Our home testing service is quick, free and confidential.

Reactive results

A reactive result means that the test has reacted with something in your blood, but it may not necessarily be syphilis or syphilis antibodies. A reactive test result is not the same as a positive test result. If you have a reactive test result it means that you need to have a further test in a sexual health clinic.

If you receive a negative test result, and it is at least 12 weeks since you were potentially exposed to syphilis, this result means you do not have syphilis. If you receive a negative result and have had a possible exposure to syphilis within the last 12 weeks, we recommend that you test again 12 weeks after your most recent exposure.

Diagnosing syphilis

If you have a reactive test, we will explain this to you and support you find a local sexual health clinic for further testing.

A doctor or nurse at the clinic will examine you for any sores or rashes that could be a sign of syphilis infection. They will also offer you another blood test to confirm whether or not you currently have syphilis.

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Syphilis treatment

Syphilis treatment

Syphilis can be cured with a course of antibiotics. For most people, treatment is penicillin injected into your buttock at a sexual health clinic. If you are allergic to penicillin there are other treatments available.

If your test results show you have had syphilis for more than two years, then you will need a longer course of antibiotics or additional antibiotic injections.

Once you have finished treatment, the clinic will recommend follow-up blood tests to make sure your treatment has been successful.

It is common to experience some side effects from syphilis treatment, though these do not usually last more than 24 hours:

  • headache
  • achy joints and muscles
  • a high temperature.

In rare cases some people have an allergic reaction to treatment. The staff at the clinic will monitor you and are able to treat you if you do have a bad reaction.

It is important that you do not have anal, vaginal or oral sex or, any close sexual contact until two weeks after you have finished your treatment. This is to make sure that your treatment has worked and to stop the infection being passed on to anyone else. It is best to wait until blood tests have shown that your infection is cured before you have sex.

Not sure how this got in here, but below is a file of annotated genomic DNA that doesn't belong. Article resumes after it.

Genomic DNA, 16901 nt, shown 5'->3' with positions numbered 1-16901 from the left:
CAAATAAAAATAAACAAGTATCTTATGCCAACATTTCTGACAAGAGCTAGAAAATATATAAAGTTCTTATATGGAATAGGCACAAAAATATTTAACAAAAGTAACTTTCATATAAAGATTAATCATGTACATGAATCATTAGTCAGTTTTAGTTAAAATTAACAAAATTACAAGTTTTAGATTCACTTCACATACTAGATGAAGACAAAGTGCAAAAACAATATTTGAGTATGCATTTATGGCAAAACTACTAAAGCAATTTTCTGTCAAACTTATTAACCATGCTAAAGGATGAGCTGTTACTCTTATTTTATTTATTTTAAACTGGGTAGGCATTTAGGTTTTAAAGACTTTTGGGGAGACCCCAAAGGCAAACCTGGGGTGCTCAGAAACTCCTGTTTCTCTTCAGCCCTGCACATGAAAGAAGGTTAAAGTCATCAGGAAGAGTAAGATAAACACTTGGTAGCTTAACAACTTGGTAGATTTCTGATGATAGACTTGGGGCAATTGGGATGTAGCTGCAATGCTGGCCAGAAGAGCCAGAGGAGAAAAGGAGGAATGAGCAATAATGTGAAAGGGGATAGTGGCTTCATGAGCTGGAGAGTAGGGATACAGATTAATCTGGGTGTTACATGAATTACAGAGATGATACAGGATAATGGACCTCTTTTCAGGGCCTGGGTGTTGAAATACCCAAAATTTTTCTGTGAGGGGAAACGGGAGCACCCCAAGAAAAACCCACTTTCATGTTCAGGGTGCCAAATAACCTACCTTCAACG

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Myths & FAQs

How common is syphilis in the UK?

Although syphilis is not the most common STI in the UK, the numbers of people being diagnosed has been increasing for the last 10 years, especially among men who have sex with men.

Data from Public Health England shows that in 2018 there were a total of 7,541 new diagnoses of syphilis:

  • 75% were men who have sex with men
  • 85% were aged 25 and older.

Is there a link between syphilis and HIV?

Among men who have sex with men, syphilis is more common among men who know that they have HIV. There are a number of possible reasons for this. It may be linked to an increase in HIV positive men having sex without a condom. Having HIV may also make it easier for you to catch syphilis.

If you have HIV, syphilis can get worse faster than if you do not have HIV and it can be harder to treat.

If you do not have HIV, having syphilis can make it easier for you to contract HIV.

You only need to provide one blood sample to enable us to test for both HIV and syphilis.

Can I get syphilis from kissing?

You catch syphilis from close contact with a syphilis sore, this contact usually happens when you are having sex with someone who has syphilis. Syphilis is not normally caught through kissing. However, it is possible for syphilis to cause sores in the mouth of someone who has it and, in this case, prolonged or very intimate kissing could put you at risk of catching syphilis.

Can syphilis be passed on to my baby?

Syphilis can be passed from mother to baby during pregnancy. When this happens it can lead to serious complications for the baby (congenital syphilis).

All women in the UK are offered screening for syphilis as part of their routine antenatal care. It is easy to treat syphilis in pregnancy and treatment is safe for the baby. Routine testing during pregnancy and treatment for women who have the infection mean that congenital syphilis is very rare in the UK.

Can syphilis be passed through menstrual (period) blood?

Yes, syphilis can be transmitted through infected blood. Therefore if a woman has syphilis her menstrual blood may contain the infection carries a risk of infection.

Is syphilis testing free?

Freetesting.hiv is commissioned to provide free home test kits to people in England only. Whether you can get a free kit or not depends on whether your local authority are funding this service and whether they have chosen to offer HIV kits or, HIV and syphilis kits.

There are lots of other places to get tested: sexual health clinics, GP surgeries or A&E departments. The NHS provides free and confidential testing for everyone in the UK, regardless of immigration or residency status.

What are the symptoms of late syphilis infection?

There are three stages of syphilis and syphilis can also have a periods with no symptoms (latent syphilis). After the initial sore has healed, without treatment, the second stage of syphilis can include a blotchy red rash, white patches in the mouth, patches of hair loss, wart like growths in the genital area and flu like symptoms. The third stage of infection is when complications occur. These can problems in your heart, nervous system and bones. During latent syphilis, there are no symptoms but you can still pass on the infection to others.

Will I die young if I am diagnosed with syphilis?

Protect yourself from syphilis by using condoms and having regular STI tests. If you are diagnosed with syphilis and start treatment immediately, you are less likely to experience syphilis related health complications, as symptoms will have less time to start developing.

Syphilis can be cured with a course of antibiotics. Once the syphilis infection has been cured you will not experience any further symptoms and the infection will no longer be in your body. If syphilis is not treated for many years it can lead to serious complications, some of which may be life threatening. However, it is important to remember that these complications take many years to develop.